In the eastern Ukrainian town of Volnovakha, remaining civilians huddle in basements under near-constant bombardment from surrounding Russian and separatist forces.
Volnovakha (Ukrainian: Волноваха) is a small city of district significance in the Donetsk Oblast of Ukraine. It serves as the administrative center of Volnovakha Raion, one of the 18 districts of the Donetsk Oblast. The population of the city is 21,441
“The town is being destroyed,” one resident reported on February 27. “Direct hits to the hospital. Houses are burning. Looters are thriving — they steal groceries, mobile phones, appliances. Residents are in basements, completely cut off from information. There is no light, water, heat, or telephone connection.”
Volnovakha, with a prewar population of about 21,000, lies in eastern Ukraine’s Donetsk region, about 65 kilometers southwest of the regional capital, Donetsk, and on the front line between Ukrainian forces and the combined arms of the Moscow-backed separatists and their Russian military allies. It has been the scene of intense fighting since February 27.
“Private homes and apartment buildings, infrastructure facilities, and a hospital were severely damaged by the occupiers’ shelling,” the Kyiv-appointed head of the Donetsk regional administration, Pavlo Kyrylenko, told RFE/RL. “The town is blocked by the enemy,” he added. “It is impossible to evacuate the population or even bring people bread and water…. I appeal to international humanitarian organizations to help the city.”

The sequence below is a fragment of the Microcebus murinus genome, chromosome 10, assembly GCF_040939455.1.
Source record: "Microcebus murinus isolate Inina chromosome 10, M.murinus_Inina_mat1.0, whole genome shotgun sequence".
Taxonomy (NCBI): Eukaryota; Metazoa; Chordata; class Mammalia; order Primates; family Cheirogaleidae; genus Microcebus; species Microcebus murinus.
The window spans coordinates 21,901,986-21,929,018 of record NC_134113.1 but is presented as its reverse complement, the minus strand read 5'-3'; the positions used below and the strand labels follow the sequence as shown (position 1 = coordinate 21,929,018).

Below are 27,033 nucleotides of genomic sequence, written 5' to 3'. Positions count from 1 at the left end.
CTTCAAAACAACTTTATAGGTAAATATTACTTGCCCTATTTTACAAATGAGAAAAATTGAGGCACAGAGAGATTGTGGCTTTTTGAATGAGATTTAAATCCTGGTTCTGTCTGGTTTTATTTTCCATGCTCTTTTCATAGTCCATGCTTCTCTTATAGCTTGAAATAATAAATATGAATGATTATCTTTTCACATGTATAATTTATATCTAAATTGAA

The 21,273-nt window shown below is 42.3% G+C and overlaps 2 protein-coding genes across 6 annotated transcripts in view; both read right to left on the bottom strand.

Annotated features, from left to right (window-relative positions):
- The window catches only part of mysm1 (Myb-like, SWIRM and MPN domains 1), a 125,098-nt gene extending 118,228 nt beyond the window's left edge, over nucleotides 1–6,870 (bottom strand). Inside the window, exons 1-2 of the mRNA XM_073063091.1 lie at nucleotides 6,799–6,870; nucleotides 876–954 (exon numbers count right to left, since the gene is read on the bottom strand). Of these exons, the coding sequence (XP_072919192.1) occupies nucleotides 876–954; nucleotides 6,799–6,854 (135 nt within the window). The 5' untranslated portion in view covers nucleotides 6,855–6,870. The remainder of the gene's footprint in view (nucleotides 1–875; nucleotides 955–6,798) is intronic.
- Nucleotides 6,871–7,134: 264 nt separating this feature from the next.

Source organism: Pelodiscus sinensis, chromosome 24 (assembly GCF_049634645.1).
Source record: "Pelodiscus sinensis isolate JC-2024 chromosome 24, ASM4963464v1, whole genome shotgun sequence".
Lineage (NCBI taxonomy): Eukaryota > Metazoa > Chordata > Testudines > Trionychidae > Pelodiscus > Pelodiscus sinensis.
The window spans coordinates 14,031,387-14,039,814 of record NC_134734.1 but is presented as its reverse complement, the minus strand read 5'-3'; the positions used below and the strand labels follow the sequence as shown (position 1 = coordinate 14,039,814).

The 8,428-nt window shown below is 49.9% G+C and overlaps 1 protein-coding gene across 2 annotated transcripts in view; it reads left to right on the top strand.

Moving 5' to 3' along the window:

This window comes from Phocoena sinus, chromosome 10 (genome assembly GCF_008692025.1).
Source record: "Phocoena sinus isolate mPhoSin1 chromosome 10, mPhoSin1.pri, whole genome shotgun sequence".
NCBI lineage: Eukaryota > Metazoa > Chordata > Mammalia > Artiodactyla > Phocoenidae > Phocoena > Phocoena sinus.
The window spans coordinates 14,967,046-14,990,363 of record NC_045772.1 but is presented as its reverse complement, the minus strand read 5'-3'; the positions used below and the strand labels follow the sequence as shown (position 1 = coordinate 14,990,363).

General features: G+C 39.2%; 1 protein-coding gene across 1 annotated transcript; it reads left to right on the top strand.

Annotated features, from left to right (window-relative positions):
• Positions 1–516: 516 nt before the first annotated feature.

Volunteers In Yellow Armbands
Meanwhile, some 700 kilometers to the west, the Black Sea port city of Odesa has seen little action in the first days of Russia’s unprovoked invasion of Ukraine. But it is impossible to escape the preparations for war. On the morning of February 28, a radio announcer advised residents which parts of an armored vehicle to target with Molotov cocktails: “Windows, wheels, hatches,” the voice said.
Ukraine’s third-largest city, with a population just over 1 million, Odesa is known as “the pearl of the Black Sea,” and it has a rich cultural history to match the moniker. In Russian imperial times and in the Soviet era, people knew it as the country’s “southern capital.”
The Volnovakha district administration has said there is no opportunity to evacuate citizens or wounded from the besieged town. “We know about the terrible situation and about the shelling,” the administration said in a statement. “We understand the situation you are in now. But unfortunately, there is no possibility of a ‘green corridor’ for the mass evacuation of the population. As soon as it is possible to evacuate people safely, we will do it.”
Saboteurs And Symbolism
Near Odesa on February 27, border guards reportedly intercepted “a sabotage and reconnaissance group” in two civilian vehicles. Land mines, grenade launchers, and automatic rifles were reportedly seized.
On February 25, the Ukrainian military reported killing 25 Russian paratroopers and sinking a Russian boat near Koblevo beach on the eastern edge of the city. Bratchuk said some of the purported saboteurs had come into Ukraine from the breakaway Moldovan region of Transdniester, a Russian-backed enclave about 50 kilometers to the northwest.